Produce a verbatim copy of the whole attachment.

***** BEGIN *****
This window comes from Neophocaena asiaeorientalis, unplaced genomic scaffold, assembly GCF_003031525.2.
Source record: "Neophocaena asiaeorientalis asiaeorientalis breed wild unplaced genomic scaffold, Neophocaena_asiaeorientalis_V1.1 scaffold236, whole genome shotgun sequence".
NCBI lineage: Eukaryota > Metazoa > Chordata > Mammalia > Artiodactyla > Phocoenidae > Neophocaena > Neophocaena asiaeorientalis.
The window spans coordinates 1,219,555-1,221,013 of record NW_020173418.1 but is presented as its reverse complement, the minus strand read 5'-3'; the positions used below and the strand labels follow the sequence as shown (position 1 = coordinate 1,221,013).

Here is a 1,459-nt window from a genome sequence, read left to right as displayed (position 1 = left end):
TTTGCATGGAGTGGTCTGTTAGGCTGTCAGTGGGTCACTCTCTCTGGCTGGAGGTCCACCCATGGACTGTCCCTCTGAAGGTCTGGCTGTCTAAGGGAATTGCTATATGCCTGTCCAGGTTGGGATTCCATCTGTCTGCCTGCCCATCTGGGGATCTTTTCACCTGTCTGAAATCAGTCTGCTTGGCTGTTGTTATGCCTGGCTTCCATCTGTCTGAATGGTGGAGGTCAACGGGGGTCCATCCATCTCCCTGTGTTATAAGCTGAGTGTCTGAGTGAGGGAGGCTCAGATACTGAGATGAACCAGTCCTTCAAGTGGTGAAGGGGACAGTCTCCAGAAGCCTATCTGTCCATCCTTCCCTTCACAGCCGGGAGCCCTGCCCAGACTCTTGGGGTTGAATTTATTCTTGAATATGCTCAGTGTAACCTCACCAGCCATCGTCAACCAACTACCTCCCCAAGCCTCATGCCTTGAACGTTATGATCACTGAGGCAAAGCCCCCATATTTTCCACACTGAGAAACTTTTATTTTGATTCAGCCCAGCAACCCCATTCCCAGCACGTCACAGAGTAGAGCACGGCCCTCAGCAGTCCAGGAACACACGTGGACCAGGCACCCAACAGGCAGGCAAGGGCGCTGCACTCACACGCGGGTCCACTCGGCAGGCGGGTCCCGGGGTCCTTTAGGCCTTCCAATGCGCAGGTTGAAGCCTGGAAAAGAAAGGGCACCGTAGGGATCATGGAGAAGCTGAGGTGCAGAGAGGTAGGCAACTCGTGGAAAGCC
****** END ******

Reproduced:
This window comes from Neophocaena asiaeorientalis, unplaced genomic scaffold, assembly GCF_003031525.2.
Source record: "Neophocaena asiaeorientalis asiaeorientalis breed wild unplaced genomic scaffold, Neophocaena_asiaeorientalis_V1.1 scaffold236, whole genome shotgun sequence".
NCBI lineage: Eukaryota > Metazoa > Chordata > Mammalia > Artiodactyla > Phocoenidae > Neophocaena > Neophocaena asiaeorientalis.
The window spans coordinates 1,219,555-1,221,013 of record NW_020173418.1 but is presented as its reverse complement, the minus strand read 5'-3'; the positions used below and the strand labels follow the sequence as shown (position 1 = coordinate 1,221,013).

Here is a 1,459-nt window from a genome sequence, read left to right as displayed (position 1 = left end):
TTTGCATGGAGTGGTCTGTTAGGCTGTCAGTGGGTCACTCTCTCTGGCTGGAGGTCCACCCATGGACTGTCCCTCTGAAGGTCTGGCTGTCTAAGGGAATTGCTATATGCCTGTCCAGGTTGGGATTCCATCTGTCTGCCTGCCCATCTGGGGATCTTTTCACCTGTCTGAAATCAGTCTGCTTGGCTGTTGTTATGCCTGGCTTCCATCTGTCTGAATGGTGGAGGTCAACGGGGGTCCATCCATCTCCCTGTGTTATAAGCTGAGTGTCTGAGTGAGGGAGGCTCAGATACTGAGATGAACCAGTCCTTCAAGTGGTGAAGGGGACAGTCTCCAGAAGCCTATCTGTCCATCCTTCCCTTCACAGCCGGGAGCCCTGCCCAGACTCTTGGGGTTGAATTTATTCTTGAATATGCTCAGTGTAACCTCACCAGCCATCGTCAACCAACTACCTCCCCAAGCCTCATGCCTTGAACGTTATGATCACTGAGGCAAAGCCCCCATATTTTCCACACTGAGAAACTTTTATTTTGATTCAGCCCAGCAACCCCATTCCCAGCACGTCACAGAGTAGAGCACGGCCCTCAGCAGTCCAGGAACACACGTGGACCAGGCACCCAACAGGCAGGCAAGGGCGCTGCACTCACACGCGGGTCCACTCGGCAGGCGGGTCCCGGGGTCCTTTAGGCCTTCCAATGCGCAGGTTGAAGCCTGGAAAAGAAAGGGCACCGTAGGGATCATGGAGAAGCTGAGGTGCAGAGAGGTAGGCAACTCGTGGAAAGCC